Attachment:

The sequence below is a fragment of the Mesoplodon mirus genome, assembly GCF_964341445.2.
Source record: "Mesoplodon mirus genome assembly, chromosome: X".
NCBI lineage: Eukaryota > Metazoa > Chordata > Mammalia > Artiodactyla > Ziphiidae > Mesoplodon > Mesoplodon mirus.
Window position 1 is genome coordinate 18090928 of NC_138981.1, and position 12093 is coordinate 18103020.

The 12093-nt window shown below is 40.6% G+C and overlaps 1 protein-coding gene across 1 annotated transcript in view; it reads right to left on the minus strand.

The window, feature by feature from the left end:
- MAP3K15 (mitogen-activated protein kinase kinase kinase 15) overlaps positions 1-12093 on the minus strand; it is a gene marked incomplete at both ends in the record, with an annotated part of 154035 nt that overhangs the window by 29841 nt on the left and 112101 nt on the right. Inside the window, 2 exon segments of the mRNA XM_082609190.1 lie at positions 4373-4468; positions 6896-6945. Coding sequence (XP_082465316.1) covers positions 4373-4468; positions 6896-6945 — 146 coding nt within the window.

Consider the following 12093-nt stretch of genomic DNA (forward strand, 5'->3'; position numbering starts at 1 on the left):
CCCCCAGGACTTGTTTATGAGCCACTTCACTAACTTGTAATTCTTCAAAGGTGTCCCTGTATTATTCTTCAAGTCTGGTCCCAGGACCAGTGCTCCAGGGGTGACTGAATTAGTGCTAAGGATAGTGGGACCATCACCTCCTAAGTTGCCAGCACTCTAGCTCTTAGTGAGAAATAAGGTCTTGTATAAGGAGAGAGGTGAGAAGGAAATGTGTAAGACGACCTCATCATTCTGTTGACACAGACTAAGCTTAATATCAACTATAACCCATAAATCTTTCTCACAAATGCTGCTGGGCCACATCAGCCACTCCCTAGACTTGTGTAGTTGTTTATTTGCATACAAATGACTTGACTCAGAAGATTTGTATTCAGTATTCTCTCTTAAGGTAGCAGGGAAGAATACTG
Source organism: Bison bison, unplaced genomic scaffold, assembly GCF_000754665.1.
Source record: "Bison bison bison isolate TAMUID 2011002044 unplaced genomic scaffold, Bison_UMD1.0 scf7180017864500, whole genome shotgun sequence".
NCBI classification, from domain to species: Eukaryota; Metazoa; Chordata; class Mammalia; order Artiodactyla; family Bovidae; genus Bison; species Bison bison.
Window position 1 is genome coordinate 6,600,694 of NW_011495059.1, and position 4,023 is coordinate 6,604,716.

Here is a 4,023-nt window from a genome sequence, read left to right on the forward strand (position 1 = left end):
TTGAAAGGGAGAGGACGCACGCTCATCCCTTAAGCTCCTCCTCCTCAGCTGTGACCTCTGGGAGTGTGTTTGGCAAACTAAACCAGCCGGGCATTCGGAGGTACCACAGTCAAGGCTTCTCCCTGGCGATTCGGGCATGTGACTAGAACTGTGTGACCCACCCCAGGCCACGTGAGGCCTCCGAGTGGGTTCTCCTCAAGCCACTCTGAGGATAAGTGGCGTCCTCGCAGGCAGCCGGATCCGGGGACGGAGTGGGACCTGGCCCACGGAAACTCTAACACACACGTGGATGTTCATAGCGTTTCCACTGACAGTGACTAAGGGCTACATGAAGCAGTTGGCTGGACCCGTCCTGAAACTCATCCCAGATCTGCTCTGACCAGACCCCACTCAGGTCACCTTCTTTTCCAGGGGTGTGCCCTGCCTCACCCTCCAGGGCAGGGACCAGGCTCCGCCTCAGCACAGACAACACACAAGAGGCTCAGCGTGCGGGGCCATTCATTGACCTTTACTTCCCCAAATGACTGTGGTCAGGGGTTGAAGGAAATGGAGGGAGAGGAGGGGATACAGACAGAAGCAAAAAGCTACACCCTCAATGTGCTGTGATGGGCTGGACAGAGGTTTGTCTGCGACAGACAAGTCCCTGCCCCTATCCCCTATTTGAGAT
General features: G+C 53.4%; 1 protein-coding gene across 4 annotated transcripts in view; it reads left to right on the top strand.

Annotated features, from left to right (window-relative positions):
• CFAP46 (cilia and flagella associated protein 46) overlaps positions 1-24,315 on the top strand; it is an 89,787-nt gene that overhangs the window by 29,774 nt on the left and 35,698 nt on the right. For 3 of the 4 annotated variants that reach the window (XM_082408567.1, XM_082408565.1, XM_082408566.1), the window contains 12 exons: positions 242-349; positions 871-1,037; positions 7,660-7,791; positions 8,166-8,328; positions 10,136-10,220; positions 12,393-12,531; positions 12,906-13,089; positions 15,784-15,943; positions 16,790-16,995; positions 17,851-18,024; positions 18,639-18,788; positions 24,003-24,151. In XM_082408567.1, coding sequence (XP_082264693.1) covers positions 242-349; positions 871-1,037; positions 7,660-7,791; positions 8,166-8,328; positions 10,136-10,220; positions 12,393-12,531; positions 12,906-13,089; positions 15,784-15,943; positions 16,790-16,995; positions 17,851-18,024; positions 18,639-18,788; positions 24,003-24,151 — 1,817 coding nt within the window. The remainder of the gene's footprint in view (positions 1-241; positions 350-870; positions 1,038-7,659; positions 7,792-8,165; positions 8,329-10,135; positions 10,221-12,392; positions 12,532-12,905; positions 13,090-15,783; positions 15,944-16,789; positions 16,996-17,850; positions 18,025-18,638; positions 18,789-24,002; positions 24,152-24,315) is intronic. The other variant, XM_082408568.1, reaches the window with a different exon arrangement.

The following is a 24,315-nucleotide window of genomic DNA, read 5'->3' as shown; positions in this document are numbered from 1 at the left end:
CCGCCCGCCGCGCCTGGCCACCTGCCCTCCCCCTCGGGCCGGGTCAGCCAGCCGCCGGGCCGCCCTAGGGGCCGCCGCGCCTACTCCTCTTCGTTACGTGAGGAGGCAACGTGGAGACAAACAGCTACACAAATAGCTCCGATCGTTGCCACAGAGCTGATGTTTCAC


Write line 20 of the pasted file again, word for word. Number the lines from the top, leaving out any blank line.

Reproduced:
CCGCCCGCCGCGCCTGGCCACCTGCCCTCCCCCTCGGGCCGGGTCAGCCAGCCGCCGGGCCGCCCTAGGGGCCGCCGCGCCTACTCCTCTTCGTTACGTGAGGAGGCAACGTGGAGACAAACAGCTACACAAATAGCTCCGATCGTTGCCACAGAGCTGATGTTTCAC